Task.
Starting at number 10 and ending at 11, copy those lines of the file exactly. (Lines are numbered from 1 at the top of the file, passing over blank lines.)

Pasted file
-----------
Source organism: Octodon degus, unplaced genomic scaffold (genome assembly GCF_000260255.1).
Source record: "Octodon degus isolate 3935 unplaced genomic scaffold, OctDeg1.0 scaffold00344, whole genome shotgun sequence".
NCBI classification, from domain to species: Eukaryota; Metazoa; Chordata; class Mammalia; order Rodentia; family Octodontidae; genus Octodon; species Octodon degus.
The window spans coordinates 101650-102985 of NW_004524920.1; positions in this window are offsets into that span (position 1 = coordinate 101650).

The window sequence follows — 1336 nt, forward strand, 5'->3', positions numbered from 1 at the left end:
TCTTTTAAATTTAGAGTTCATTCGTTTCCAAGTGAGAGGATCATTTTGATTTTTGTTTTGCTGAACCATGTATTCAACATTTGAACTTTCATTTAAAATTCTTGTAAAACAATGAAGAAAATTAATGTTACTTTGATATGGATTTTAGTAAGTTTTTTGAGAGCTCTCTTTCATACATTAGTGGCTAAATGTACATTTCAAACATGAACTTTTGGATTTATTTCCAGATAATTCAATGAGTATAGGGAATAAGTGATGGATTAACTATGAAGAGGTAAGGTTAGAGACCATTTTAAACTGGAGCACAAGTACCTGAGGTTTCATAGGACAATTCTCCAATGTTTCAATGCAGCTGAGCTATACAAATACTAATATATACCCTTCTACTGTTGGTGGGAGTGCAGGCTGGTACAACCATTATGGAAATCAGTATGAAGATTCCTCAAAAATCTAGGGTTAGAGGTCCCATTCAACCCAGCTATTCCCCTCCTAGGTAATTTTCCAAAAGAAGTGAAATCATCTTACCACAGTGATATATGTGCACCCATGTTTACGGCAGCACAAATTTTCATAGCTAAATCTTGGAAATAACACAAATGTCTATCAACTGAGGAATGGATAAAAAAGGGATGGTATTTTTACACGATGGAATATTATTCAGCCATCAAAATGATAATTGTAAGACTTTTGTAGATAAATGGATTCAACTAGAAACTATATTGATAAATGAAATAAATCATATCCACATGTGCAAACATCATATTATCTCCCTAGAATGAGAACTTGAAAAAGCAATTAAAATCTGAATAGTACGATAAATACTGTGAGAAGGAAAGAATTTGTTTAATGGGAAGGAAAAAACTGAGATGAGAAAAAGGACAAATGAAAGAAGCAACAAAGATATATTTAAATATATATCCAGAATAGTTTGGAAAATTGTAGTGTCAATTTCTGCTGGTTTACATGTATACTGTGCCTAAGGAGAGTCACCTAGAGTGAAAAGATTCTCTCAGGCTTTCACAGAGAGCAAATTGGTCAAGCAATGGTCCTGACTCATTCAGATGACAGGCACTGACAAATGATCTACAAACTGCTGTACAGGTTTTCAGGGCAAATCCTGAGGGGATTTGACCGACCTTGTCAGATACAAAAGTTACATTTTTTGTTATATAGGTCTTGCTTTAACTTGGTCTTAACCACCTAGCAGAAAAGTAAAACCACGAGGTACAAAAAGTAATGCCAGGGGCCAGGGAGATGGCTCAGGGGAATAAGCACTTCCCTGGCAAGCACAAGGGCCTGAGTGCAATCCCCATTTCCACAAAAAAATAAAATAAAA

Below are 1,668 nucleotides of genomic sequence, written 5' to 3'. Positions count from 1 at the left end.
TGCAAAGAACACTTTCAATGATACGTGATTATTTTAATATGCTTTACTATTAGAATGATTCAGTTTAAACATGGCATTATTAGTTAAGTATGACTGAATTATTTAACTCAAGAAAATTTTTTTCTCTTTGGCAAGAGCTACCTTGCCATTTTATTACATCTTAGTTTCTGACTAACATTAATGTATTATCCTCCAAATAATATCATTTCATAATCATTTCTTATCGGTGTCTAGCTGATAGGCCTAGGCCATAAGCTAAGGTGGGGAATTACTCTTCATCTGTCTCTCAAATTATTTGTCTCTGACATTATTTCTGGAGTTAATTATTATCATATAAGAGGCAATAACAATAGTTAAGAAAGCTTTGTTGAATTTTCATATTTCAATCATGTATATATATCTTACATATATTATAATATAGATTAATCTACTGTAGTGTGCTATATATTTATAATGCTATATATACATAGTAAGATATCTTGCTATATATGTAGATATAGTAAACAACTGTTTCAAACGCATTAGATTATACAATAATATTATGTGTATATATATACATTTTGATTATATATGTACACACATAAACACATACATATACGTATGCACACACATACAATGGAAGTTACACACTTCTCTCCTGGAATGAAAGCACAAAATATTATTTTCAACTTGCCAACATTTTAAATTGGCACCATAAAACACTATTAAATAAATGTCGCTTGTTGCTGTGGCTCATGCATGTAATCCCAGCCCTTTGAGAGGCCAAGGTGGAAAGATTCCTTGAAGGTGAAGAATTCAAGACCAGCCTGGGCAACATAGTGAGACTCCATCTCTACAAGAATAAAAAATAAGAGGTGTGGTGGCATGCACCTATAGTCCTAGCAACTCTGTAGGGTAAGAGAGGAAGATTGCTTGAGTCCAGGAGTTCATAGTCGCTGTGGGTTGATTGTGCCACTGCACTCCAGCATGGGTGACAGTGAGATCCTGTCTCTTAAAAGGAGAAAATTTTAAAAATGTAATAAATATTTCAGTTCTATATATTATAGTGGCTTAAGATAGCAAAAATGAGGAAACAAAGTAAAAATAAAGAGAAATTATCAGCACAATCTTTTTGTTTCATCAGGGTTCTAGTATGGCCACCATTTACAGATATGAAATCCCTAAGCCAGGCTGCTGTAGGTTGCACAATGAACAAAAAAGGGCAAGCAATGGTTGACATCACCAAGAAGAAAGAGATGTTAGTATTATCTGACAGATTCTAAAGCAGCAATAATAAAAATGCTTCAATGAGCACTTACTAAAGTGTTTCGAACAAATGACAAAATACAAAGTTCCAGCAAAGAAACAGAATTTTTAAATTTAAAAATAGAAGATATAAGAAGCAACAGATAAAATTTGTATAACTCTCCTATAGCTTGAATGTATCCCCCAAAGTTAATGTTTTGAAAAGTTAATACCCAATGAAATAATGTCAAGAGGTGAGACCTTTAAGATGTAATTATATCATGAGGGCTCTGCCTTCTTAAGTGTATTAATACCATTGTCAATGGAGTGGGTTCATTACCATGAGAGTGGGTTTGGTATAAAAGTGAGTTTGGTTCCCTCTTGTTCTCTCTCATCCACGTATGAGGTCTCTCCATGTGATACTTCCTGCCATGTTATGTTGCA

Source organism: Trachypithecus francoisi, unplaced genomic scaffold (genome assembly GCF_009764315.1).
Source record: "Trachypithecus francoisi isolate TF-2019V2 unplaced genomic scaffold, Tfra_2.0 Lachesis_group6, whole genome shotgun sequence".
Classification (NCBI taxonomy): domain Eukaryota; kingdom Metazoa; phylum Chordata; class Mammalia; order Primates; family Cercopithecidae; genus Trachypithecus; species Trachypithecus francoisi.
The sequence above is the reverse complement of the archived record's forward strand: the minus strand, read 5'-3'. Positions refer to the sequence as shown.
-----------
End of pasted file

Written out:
Source record: "Trachypithecus francoisi isolate TF-2019V2 unplaced genomic scaffold, Tfra_2.0 Lachesis_group6, whole genome shotgun sequence".
Classification (NCBI taxonomy): domain Eukaryota; kingdom Metazoa; phylum Chordata; class Mammalia; order Primates; family Cercopithecidae; genus Trachypithecus; species Trachypithecus francoisi.